ABC Pulls Low-Rated Freshman Drama Wicked City from Its Schedule

Michael Schneider
Wicked City
Eric McCandless/ABC

ABC blinked first.

The network has pulled Wicked City from the schedule after three episodes, making it the first new series to be yanked off the air this fall. While the networks have cut orders on several low-performers, they've kept those shows on the air. Until now.

ABC will air repeats of Shark Tank beginning next Tuesday, Nov. 17, at 10/9c. Production will continue on Wicked City's eighth, and now final, episode.

Wicked City failed to attract an audience, and the show's third episode last week averaged a low 0.4 rating among adults 18-49 (down 45% from the previous week's low 0.7),  a rating that even the most patient of executives couldn't accept.

Networks have otherwise taken a cable-like approach to their new shows this season, keeping them on the air until their episodic orders are completed. That's an acknowledgement that the networks are loathe to try and launch another round of new shows this late in the fall, when there's no guarantee the ratings will be any better. Plus, with the networks already on the hook to pay for episodes of those low-rated shows, keeping them on the air at least covers some of those costs.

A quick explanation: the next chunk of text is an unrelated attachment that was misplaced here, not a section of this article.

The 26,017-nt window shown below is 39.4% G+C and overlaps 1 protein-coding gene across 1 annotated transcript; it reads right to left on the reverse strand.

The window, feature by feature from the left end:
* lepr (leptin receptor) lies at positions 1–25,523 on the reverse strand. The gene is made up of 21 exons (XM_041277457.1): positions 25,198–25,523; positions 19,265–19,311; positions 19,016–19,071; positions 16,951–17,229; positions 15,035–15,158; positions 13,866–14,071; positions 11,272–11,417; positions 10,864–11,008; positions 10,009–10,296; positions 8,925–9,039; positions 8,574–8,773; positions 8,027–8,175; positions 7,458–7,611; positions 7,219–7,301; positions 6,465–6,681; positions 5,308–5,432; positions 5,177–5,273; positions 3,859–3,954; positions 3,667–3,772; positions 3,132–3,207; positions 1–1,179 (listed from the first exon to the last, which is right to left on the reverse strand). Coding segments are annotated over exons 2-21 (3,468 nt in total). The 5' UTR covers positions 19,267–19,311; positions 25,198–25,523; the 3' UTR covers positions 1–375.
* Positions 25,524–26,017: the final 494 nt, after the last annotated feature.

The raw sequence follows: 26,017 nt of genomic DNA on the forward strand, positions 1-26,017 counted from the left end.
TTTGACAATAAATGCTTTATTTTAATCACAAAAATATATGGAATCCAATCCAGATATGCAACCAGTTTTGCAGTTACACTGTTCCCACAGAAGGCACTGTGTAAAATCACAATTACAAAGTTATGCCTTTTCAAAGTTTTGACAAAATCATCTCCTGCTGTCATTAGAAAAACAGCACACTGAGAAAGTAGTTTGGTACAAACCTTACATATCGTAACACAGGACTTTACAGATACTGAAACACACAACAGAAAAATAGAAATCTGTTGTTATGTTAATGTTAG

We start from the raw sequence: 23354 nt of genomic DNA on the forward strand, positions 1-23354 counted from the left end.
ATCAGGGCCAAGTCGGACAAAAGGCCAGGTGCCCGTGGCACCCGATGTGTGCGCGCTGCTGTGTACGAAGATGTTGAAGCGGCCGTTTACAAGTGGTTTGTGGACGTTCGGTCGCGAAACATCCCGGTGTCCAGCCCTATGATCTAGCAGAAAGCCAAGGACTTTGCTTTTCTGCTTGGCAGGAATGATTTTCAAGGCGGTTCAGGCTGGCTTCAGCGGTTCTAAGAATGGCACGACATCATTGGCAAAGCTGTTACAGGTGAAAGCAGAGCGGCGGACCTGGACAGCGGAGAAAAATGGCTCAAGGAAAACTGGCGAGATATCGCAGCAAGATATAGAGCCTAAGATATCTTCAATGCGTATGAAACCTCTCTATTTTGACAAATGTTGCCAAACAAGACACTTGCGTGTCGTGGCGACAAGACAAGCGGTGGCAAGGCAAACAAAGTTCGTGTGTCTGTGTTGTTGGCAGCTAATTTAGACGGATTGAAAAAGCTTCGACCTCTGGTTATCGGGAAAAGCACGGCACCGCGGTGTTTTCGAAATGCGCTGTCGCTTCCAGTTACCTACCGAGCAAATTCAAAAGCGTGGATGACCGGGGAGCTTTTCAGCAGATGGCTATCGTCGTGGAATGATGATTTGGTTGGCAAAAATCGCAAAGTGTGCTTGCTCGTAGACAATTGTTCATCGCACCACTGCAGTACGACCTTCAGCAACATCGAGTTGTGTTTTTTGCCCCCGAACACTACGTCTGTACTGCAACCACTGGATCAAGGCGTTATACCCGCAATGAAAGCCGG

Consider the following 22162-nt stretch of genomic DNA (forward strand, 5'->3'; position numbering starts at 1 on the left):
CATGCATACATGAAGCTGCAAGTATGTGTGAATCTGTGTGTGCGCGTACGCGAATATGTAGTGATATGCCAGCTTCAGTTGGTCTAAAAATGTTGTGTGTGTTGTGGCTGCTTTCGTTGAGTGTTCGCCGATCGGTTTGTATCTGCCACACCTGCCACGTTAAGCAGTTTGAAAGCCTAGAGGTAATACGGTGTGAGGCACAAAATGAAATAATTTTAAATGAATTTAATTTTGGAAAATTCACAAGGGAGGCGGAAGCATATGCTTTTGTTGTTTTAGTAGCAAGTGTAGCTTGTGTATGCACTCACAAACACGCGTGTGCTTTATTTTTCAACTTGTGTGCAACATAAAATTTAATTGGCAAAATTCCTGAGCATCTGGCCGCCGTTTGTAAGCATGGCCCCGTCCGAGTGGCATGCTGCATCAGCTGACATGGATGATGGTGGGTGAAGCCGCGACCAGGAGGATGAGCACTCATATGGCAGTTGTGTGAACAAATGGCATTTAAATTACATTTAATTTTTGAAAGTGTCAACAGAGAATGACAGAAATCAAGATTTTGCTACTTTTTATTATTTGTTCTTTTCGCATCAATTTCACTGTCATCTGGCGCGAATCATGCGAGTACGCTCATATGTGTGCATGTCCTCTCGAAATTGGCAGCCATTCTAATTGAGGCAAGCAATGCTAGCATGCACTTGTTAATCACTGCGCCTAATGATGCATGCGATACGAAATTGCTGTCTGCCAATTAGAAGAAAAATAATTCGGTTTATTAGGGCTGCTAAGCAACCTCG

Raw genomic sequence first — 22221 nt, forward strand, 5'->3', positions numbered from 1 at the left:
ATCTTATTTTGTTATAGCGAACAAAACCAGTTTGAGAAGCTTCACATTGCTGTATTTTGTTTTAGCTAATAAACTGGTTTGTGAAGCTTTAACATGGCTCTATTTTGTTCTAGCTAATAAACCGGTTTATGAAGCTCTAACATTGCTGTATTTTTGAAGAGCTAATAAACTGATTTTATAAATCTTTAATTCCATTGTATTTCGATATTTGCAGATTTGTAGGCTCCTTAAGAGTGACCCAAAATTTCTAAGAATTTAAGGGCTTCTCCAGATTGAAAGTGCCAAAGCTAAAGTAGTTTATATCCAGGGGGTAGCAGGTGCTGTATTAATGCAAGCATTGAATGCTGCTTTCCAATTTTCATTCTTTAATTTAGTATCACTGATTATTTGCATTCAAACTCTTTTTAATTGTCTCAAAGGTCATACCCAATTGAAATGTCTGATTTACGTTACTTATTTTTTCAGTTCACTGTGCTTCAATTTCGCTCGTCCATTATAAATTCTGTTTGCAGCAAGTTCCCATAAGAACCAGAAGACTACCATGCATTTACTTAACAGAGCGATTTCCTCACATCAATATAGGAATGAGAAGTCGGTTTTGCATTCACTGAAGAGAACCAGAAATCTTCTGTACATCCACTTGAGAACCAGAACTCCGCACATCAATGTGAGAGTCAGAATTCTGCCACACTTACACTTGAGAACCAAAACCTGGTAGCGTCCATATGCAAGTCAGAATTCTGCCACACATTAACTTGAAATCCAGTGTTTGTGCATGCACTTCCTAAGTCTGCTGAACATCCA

Other shows seeing episodic reductions: NBC’s The Player, Fox’s Minority Report, NBC's Truth Be Told and ABC's Blood and Oil.

Wicked City, a murder mystery set in the drug-fueled 1980s Sunset Strip, was also not well received by critics, including our own Matt Roush. "Wicked City will win no prizes for its uninspired pilot (the only episode available for preview), which introduces a seductive chameleon of a serial killer, Kent Grainger (Gossip Girl's Ed Westwick), whose grisly methods are made brutally clear in the opening sequence," he wrote. "The playing of "Tainted Love" on the car radio as Kent goes about his bloody business indicates the show's not exactly subtle approach."